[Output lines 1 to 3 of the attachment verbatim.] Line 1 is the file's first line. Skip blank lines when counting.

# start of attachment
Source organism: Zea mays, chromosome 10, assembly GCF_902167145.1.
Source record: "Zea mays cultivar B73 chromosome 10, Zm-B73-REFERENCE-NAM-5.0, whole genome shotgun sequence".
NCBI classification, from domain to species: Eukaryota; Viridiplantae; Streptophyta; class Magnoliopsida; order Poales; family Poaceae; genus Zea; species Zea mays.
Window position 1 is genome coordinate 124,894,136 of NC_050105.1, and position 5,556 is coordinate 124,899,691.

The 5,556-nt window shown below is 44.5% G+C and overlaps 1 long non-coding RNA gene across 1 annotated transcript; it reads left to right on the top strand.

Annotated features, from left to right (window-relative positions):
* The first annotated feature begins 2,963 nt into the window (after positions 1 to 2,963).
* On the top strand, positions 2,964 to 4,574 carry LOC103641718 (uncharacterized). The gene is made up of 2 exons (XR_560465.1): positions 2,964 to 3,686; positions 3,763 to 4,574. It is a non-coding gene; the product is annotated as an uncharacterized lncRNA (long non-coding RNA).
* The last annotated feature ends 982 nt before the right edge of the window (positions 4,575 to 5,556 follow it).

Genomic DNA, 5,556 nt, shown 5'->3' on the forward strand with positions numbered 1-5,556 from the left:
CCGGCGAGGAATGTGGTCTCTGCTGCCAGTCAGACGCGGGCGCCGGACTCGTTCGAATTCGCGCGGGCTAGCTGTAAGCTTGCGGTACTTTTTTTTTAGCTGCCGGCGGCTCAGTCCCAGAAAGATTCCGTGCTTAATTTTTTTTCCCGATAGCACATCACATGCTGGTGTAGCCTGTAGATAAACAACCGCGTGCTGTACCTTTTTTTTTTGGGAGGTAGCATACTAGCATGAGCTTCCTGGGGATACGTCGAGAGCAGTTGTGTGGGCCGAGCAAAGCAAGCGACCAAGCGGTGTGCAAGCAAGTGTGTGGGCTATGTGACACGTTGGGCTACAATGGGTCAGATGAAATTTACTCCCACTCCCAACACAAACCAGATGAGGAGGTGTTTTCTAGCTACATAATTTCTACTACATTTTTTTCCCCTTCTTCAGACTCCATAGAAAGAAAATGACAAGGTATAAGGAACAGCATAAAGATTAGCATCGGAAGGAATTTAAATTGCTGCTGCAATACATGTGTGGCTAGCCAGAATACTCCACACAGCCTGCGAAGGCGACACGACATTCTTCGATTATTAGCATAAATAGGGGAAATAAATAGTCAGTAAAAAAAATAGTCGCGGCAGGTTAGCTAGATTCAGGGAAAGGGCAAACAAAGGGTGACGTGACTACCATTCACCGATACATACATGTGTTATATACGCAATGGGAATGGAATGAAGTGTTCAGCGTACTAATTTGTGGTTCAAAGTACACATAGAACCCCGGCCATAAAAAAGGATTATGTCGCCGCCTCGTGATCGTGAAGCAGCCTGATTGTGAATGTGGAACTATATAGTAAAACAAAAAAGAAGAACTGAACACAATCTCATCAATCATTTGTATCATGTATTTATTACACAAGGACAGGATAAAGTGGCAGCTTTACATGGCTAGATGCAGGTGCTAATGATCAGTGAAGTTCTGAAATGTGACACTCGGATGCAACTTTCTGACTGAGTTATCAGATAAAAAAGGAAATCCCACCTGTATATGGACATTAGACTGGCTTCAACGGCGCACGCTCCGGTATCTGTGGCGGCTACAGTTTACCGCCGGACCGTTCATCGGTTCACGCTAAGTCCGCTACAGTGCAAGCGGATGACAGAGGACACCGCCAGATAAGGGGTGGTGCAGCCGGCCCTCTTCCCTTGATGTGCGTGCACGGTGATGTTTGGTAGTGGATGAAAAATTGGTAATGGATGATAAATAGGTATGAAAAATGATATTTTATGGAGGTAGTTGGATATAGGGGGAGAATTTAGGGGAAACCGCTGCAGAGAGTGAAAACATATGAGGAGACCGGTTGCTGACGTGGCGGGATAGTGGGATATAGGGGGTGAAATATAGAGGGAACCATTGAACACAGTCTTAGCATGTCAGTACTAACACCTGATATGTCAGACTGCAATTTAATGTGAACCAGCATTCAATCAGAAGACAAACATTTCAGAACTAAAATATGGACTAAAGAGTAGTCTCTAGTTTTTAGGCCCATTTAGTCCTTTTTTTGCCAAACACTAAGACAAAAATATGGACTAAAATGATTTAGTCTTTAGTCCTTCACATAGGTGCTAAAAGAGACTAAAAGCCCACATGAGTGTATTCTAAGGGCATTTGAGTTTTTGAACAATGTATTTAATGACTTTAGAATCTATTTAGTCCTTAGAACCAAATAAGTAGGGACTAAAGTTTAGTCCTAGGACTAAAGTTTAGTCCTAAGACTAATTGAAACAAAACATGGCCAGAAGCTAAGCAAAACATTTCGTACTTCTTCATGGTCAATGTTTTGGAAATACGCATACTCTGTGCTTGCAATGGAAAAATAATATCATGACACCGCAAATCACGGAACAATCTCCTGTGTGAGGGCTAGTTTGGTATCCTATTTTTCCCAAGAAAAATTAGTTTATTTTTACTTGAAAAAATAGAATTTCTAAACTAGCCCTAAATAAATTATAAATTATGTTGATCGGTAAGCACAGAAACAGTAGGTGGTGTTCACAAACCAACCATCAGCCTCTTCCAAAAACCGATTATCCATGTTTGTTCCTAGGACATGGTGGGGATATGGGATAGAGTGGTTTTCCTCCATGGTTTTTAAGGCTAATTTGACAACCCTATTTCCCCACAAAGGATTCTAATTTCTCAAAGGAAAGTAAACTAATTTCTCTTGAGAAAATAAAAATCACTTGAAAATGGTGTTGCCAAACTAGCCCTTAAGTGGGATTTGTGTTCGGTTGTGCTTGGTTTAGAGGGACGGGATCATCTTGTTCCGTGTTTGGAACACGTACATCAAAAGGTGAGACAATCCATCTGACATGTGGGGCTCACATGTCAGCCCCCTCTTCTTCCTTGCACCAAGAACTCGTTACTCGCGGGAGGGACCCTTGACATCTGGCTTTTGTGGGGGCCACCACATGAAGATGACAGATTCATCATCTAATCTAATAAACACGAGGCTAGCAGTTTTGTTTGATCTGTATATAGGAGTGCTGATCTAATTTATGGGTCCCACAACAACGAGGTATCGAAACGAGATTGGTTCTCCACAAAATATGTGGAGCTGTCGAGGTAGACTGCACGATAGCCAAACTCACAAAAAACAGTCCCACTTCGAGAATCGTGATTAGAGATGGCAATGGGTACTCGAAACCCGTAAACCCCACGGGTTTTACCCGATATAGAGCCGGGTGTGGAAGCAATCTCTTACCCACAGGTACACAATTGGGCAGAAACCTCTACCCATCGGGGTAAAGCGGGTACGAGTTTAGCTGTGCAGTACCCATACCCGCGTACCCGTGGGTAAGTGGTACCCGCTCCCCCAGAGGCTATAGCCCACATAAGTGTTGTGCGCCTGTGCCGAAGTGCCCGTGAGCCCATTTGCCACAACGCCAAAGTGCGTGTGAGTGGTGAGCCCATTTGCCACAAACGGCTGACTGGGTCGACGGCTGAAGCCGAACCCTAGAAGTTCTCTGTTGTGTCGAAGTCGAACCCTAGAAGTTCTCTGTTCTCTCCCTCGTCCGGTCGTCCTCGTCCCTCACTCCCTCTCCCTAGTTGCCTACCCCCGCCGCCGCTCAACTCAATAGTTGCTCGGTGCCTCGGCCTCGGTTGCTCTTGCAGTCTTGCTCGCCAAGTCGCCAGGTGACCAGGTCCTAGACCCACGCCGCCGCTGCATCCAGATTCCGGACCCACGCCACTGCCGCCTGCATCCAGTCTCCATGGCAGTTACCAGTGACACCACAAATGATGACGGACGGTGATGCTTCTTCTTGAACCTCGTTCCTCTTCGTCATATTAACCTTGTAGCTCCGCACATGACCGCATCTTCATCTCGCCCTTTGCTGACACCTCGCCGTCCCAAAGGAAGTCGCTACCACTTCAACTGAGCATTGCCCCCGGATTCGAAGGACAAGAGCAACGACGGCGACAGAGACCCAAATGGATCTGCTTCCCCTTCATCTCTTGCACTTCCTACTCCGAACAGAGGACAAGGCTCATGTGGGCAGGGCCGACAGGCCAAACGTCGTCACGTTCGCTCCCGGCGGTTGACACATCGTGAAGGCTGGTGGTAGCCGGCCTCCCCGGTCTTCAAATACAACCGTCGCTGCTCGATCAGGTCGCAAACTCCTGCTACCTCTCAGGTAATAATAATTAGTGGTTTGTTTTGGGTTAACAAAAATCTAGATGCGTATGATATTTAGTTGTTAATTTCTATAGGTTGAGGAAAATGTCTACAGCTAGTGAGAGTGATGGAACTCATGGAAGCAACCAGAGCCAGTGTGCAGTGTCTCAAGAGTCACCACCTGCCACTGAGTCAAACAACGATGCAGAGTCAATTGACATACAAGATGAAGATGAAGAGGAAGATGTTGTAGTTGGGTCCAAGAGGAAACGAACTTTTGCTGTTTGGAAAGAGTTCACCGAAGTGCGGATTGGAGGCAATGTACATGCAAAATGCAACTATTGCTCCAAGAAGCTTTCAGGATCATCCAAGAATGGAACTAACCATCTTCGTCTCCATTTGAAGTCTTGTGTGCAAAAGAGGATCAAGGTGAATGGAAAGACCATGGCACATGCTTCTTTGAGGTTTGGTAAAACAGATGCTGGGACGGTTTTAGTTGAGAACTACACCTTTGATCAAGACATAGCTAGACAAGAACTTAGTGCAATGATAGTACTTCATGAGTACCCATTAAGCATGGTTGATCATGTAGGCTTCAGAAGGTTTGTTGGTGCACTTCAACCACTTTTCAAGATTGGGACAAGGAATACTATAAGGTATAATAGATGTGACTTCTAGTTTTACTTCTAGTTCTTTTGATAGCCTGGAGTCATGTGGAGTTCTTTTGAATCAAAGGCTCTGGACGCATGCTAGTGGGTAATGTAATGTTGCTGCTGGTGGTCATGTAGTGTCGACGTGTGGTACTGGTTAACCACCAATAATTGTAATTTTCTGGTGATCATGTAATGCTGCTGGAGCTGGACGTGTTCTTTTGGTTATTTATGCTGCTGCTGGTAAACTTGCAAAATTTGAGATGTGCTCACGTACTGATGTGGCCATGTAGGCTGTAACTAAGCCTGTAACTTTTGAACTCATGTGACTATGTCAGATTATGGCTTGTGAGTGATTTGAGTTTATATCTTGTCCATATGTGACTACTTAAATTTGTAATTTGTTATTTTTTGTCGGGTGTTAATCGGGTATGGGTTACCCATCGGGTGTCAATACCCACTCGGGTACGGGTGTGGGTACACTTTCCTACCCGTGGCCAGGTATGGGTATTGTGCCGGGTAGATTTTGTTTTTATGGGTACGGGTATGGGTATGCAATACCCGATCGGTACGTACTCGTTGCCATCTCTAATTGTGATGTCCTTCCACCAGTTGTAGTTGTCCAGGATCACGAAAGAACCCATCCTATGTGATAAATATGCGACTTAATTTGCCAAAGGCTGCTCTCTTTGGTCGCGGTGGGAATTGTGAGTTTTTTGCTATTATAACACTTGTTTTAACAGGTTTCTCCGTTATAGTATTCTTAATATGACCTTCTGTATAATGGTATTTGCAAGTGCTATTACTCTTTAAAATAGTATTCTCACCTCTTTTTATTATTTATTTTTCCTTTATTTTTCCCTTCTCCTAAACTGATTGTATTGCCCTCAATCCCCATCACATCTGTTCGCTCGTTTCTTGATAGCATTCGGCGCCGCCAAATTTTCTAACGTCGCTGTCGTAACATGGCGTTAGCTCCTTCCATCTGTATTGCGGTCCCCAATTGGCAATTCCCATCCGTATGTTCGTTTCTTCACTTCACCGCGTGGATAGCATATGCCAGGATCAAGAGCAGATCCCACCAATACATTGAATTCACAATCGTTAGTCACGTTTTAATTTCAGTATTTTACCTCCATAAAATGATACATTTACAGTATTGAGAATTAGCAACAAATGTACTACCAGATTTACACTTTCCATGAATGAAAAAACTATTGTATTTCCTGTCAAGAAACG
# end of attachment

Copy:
Source organism: Zea mays, chromosome 10, assembly GCF_902167145.1.
Source record: "Zea mays cultivar B73 chromosome 10, Zm-B73-REFERENCE-NAM-5.0, whole genome shotgun sequence".
NCBI classification, from domain to species: Eukaryota; Viridiplantae; Streptophyta; class Magnoliopsida; order Poales; family Poaceae; genus Zea; species Zea mays.